[i]A Study of the Woodland Park Area: Summary of Findings” February 1965:  CVA, Addl Mss 981, GWAC Materials, 599-A-5 File 8

[ii] Vancouver Sun 19 Mar 1965, p.10

[iii] Children failing: Presentation to A.C.E. Summer Workshop” 5 Aug 1966: CVA Addl Mss 981, GWAC Materials, 599-A-5, File 2; library trial:  Grandview Project 1965”: CVA Addl Mss 981, GWAC Materials, 599-A-5, File 1; agency views: “Woodland Park Project Progress Report”, 31 May 1966:  CVA Addl Mss 981, GWAC Materials, 599-A-5, File 5

[iv] B.A. Robinson to Chairmen of LAP Councils, 22 Aug 1966: CVA, Add Mss 981, GWAC Materials, 599-A-6 File 1; “Review of Current Status of Local Area Planning”, UCS of Greater Vancouver, 12 May 1967:  CVA, Add Mss 981, GWAC Materials, 599-A-5 File 7

[v] UCS Press Release, 23 Mar 1965, quoted in “United Community Services and Local Area Planning: Some Background Notes”, 6 Feb 1972: CVA, Add Mss 981, GWAC Materials, 599-B-2 File 2

[vi] W.H. McLaren to R.G. Miller, n.d.: CVA, Addl Mss 981, GWAC Materials, 599-A-5 File 8

[vii] “Presentation to A.C.E. Summer Workshop” 5 Aug 1966:  CVA, Add Mss 981, GWAC Materials, 599-A-5 File 2; WPARC Implementation Committee, 9th Feb 1966: CVA, Addl Mss 981, GWAC Materials, 599-A-5 File 2; “The Development of the GWAC – Draft”, April 1972: CVA, Add Mss 981, GWAC Materials, 599-B-2 File 4, p.1; WPARC Technical Advisory Committee Minutes 29 Sep 1966: CVA, Add Mss 981, 599-B-2 File 2; “Review of Current Status of Local Area Planning”, UCS of Greater Vancouver, 12 May 1967:  CVA, Addl Mss 981, GWAC Materials, 599-A-5 File 7

Meeting Notes: January 2017

We had another great turnout for our first meeting of the year last night, and we managed to cover a great deal of ground.

  • Eric began with his regular What’s Happening in the Neighbourhood review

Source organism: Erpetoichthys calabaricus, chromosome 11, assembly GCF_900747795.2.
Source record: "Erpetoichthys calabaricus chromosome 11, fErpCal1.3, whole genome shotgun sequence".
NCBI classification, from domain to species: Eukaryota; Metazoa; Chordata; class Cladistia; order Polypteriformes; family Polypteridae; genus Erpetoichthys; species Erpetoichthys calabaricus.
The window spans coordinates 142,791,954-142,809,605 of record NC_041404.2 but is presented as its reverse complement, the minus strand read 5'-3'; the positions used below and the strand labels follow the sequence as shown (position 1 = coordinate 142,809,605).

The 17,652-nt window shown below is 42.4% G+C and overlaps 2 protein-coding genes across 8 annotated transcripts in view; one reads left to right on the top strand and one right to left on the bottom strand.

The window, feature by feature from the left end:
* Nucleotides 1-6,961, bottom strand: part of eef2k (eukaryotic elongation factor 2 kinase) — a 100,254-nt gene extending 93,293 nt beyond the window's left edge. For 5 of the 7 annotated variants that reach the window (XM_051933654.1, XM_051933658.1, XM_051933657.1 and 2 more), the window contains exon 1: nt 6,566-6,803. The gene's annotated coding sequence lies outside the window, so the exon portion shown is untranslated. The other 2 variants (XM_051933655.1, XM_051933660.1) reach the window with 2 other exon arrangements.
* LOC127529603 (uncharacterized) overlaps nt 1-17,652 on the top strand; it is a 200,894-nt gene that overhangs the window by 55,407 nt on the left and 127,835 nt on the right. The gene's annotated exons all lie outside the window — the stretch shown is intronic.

• The Cultch’s Green House on Venables appears to be occupied now after an excellent program of renovation and restoration;
    • The old Bottle collection building on the corner of William and Victoria is now partially demolished and the structure can be seen as being constructed on concrete blocks;
    • It was noted that a large land assembly has been achieved at 11th & Victoria;
    • The continuing fine restoration work at 765 Victoria was noted;
    • Excavation seems to have started down at the old Iron Works;
    • The buildings at the old Bosa store at 540 Victoria, the condos opposite, and the Co-Housing development at 1st ad Victoria are all proceeding quickly;
    • the stumps for the trees removed at Grandview Park have now been ground down.
  • We discussed the potential for land assembly and development in the 1800-block westside of Commercial Drive (the Wonderbucks building) and Jak gave a brief history of the two buildings. It was agreed we should celebrate the history of the Wonderbucks building if it is threatened with demolition;
  • We reviewed the first proposal for the wording on the plaque to be placed at 1350 Graveley, site of the oldest house in Grandview. More editing required. There was also some discussion regarding grants for heritage restoration;
  • Following on from this discussion, and the fact that the house used to sit where a gas station stood for decades after, we had a long and interesting discussion about contamination in lots that were gas stations, dry cleaners, etc.;
  • After discussions with Via Tevere and acceptance of a budget of $1,025, it was agreed we will fix the Shelley’s sign. Victoria will be the artist, with assistance by Michael and Penny. The work to start when the weather settles;